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Discussion Starter #1
Lately Liberty Mutual has been running the following commercial.


Every time it comes on I cringe in disgust. Her son had to call roadside assistance to change a flat tire. Then to add insult to injury they switch over to two other guys who do not know what a lug wrench is.

This is nothing new.

Cascade has a commercial where the the husband is depicted as to ignorant to work the dishwasher.

Fabreeze depicts teenage boys as living in pig sty bedrooms oblivious to the odors of dirty laundry laying everywhere.

But getting back to the Liberty commercial.

I was changing tires before I was even old enough to get a learners permit. I do not know any guys who do not know how to change a tire and take umbrage at the depiction by these idiotic ad agencies.

IMO if you as a guy cannot change a flat tire, it is time to turn in your man card.

Rant mode off...
 

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Not bragging, but my Dad tells me I was wrenching on a tractor carburetor when I was 3.

Sad testimony of America when kids can’t change a tire. I made all of my children change a tire before they were 10.
 

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@Paladin it is like we are of the same mind. I have exact same reaction to this commercial! And you are right, there are so many more. Lowes makes me cringe with their commercials showing a minor snafu with an appliance turning into buying a new one from Lowes because the husband is a man child. There are so many more depicting us as imbeciles when the fact is we are the ones running things and getting s&)t done.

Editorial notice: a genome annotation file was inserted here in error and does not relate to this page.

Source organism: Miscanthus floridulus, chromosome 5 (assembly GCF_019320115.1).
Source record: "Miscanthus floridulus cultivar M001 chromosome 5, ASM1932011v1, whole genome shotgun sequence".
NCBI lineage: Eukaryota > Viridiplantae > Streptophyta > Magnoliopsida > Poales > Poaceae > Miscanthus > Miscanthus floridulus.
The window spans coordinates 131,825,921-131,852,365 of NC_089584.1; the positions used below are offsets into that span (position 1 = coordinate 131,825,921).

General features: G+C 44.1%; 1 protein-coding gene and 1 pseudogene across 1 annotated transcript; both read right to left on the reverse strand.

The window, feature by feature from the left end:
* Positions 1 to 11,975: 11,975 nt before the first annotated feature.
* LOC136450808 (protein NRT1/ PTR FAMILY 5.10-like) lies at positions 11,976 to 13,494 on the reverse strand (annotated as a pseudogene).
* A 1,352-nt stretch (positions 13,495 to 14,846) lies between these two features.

As an aside, about 10 years ago a woman in a strip mall was hysterical that she had a flat tire. I offered to change it, and it took ten minutes. She watched in awestruck silence and disbelief. When I was done she kept staring and still couldn't speak, so I said, have a great day and went on my way. It was weird being treated like a superhero for something as simple as changing a tire...and a sad commentary on society. It's gotten worse. Some new cars don't even come with a spare tire!
 

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Discussion Starter #5
I hear you Beachbourbon.

I am so disgusted with this PC generation that feel bashing (real) men is almost a duty, and that is what they are doing in these commercials.

Take the Liberty commercial for instance. Why is the “father” not telling the story? The way I see it, the message here is the “son” is too stupid to change a tire so the “mother” had to make sure they signed up for roadside assistance. The fact that there is no father mentioned at all gives us the impression either there isn’t one or “he” is not intelligent enough to sign up for roadside assistance. Does mommy cut up his meat for him and wipe his nose as well?

The second part of the commercial is meant to emphasize the stupidity of men in their eyes. If you pay attention to the dialogue, the teenager says “My “Dad” says our insurance doesn’t cover that.”, implying his “father” is the one who signed up for insurance but was not smart enough to get one with roadside assistance unlike the “mother” for the other teenager.

It is obvious whoever came up with the ad took the opportunity to demean men in doing so under the guise of comedy. I found nothing funny in it at all.
 

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It's not just tires and large Appliances, everything is designed to be thrown away without repair.
My wife likes to brag, to her friends, that she has never had a repairman in the house. The friends her age just smile; but the younger ones can't believe it.

Actually, the Internet has made home repair a lot easier. Last month the dishwasher stopped draining, after taking it apart and finding the problem, the Internet gave me the part numbers. I think the parts were less than $20 and the dishwasher works as good as new.
 

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Discussion Starter #7 (Edited)
I do not think it “is designed to be thrown away” inasmuch as people do not want to take the time to get things repaired.